In A Horse Walks into a Bar, author David Grossman has a standup comedian say: “Exactly at this minute, more or less, in the old Hadassah Hospital in Jerusalem, my mother, Sarah Greenstein, went into labor! Unbelievable, isn’t it? A woman who claimed to want only the best for me, and yet she gave birth to me! I mean, think about how many trials and prisons and investigations and crime series there are because of murder, but I’ve yet to hear a single case involving birth! Nothing about premeditated birth, negligent birth, accidental birth, not even incitement to birth! And don’t forget we’re talking about a crime where the victim is a minor!”
Though it’s strange, there’s some very sad logic to this standup comedian’s rationale. Life, even for the best of us, can be hard, full of struggles, pain, disappointments and on and on ending only—in death.
Pretty sad when the only thing that ends our woes is the greatest woe of all—death itself.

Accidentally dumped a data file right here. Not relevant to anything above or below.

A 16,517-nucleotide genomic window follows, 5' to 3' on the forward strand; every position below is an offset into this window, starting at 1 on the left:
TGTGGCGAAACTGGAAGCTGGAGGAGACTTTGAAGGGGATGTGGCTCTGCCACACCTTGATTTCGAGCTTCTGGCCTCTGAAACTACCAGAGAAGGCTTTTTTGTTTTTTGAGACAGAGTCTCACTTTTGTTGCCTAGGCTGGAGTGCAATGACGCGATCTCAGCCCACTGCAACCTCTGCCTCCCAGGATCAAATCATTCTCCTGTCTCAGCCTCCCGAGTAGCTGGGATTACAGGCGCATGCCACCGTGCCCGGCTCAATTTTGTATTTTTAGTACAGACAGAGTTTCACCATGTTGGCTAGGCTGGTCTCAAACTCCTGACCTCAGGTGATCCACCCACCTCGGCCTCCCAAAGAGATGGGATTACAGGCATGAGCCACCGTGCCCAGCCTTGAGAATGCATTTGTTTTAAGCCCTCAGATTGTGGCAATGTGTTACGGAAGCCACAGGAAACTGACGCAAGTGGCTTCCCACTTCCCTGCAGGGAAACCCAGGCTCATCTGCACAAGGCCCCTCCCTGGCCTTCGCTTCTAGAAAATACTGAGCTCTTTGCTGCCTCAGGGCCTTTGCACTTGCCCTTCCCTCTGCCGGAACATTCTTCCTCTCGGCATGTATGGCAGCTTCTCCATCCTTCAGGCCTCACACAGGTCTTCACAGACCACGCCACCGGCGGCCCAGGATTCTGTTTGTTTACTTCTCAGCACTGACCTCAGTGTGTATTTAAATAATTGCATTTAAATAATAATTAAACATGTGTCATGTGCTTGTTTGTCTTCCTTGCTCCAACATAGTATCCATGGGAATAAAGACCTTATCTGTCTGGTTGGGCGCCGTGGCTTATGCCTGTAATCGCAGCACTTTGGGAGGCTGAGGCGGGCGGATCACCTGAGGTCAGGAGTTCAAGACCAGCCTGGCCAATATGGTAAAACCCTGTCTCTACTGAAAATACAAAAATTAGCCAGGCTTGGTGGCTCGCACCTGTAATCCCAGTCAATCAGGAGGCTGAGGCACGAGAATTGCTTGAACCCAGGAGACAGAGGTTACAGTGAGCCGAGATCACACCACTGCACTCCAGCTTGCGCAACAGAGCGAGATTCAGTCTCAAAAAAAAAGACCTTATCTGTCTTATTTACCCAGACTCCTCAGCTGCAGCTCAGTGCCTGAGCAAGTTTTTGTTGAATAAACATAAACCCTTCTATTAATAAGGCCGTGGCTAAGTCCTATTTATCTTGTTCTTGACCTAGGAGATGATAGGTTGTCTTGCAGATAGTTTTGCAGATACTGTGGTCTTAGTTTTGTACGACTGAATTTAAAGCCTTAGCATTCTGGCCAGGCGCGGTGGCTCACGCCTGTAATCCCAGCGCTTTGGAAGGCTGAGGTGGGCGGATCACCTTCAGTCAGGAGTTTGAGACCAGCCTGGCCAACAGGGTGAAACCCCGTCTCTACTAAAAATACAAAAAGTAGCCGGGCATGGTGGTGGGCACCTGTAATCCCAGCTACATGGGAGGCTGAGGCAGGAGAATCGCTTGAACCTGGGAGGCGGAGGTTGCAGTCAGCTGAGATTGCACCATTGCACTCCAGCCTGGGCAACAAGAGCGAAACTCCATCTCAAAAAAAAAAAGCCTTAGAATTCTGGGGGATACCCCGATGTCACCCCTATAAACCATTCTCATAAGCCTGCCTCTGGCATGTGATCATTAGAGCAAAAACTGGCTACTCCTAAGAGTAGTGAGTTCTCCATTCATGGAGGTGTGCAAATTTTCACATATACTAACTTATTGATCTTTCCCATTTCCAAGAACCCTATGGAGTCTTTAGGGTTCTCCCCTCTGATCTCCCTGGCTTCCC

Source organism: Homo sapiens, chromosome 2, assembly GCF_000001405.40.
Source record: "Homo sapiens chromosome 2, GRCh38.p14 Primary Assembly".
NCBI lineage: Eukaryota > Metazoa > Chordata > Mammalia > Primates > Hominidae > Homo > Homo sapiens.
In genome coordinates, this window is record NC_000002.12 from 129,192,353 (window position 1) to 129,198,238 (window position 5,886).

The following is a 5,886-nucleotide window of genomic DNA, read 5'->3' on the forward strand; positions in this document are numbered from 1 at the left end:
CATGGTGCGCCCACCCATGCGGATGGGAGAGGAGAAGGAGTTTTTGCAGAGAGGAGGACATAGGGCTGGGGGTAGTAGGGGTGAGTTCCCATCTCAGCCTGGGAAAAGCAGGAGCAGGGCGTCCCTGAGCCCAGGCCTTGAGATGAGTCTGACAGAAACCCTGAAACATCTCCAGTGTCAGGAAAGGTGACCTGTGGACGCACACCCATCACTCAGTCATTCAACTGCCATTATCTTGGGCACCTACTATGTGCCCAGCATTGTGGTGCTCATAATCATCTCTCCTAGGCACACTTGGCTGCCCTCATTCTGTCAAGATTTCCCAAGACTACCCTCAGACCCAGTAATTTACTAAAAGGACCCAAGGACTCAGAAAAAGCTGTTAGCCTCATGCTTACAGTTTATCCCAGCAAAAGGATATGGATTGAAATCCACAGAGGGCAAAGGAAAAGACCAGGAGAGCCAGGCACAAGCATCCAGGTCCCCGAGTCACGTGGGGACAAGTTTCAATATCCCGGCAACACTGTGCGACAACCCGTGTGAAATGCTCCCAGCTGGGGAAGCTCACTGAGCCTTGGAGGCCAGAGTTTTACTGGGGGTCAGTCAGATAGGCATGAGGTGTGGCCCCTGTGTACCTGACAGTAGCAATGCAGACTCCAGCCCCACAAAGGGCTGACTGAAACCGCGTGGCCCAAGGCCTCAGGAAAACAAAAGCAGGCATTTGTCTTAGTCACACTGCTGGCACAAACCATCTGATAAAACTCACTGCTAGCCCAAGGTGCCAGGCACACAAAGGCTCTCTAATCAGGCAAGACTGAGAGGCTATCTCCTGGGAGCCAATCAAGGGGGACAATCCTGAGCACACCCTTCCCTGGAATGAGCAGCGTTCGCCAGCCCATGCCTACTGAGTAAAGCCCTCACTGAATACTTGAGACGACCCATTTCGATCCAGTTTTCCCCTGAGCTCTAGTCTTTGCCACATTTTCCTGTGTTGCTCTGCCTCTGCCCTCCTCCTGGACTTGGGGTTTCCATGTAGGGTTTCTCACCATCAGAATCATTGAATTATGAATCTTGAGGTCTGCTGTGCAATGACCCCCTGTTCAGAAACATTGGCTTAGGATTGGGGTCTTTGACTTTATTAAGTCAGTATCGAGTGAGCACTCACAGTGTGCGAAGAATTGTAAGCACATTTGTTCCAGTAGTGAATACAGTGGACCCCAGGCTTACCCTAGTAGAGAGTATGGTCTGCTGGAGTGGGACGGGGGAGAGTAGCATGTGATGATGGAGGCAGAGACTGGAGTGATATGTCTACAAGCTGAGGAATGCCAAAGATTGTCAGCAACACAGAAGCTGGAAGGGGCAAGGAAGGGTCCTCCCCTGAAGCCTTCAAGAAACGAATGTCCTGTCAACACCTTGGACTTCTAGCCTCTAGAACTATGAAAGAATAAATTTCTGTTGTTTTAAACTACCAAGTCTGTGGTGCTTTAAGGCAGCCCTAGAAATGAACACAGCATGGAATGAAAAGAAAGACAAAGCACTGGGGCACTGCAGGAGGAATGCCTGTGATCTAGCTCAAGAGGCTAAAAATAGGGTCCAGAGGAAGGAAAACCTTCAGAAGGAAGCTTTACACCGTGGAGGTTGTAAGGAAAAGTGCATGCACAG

That’s why, over and over in the Bible, we have the promise that death is not the ultimate end. Not the final chapter. Yes, we all die; we all sleep. We all do have respite from the toils and trials of this existence. But then we have promise of life, eternal life, in Jesus. “And I give them eternal life, and they shall never perish; neither shall anyone snatch them out of My hand” (John 10:28).
Never perish! Sleep, yes (which can be a blessing), but Jesus says that those whom He saves will “never perish.” To never perish means, must mean, to, exist, to live—forever, which is, precisely, the promise that we have in Jesus.
 Grossman, David. A Horse Walks into a Bar (p. 11). Knopf Doubleday Publishing Group. Kindle Edition.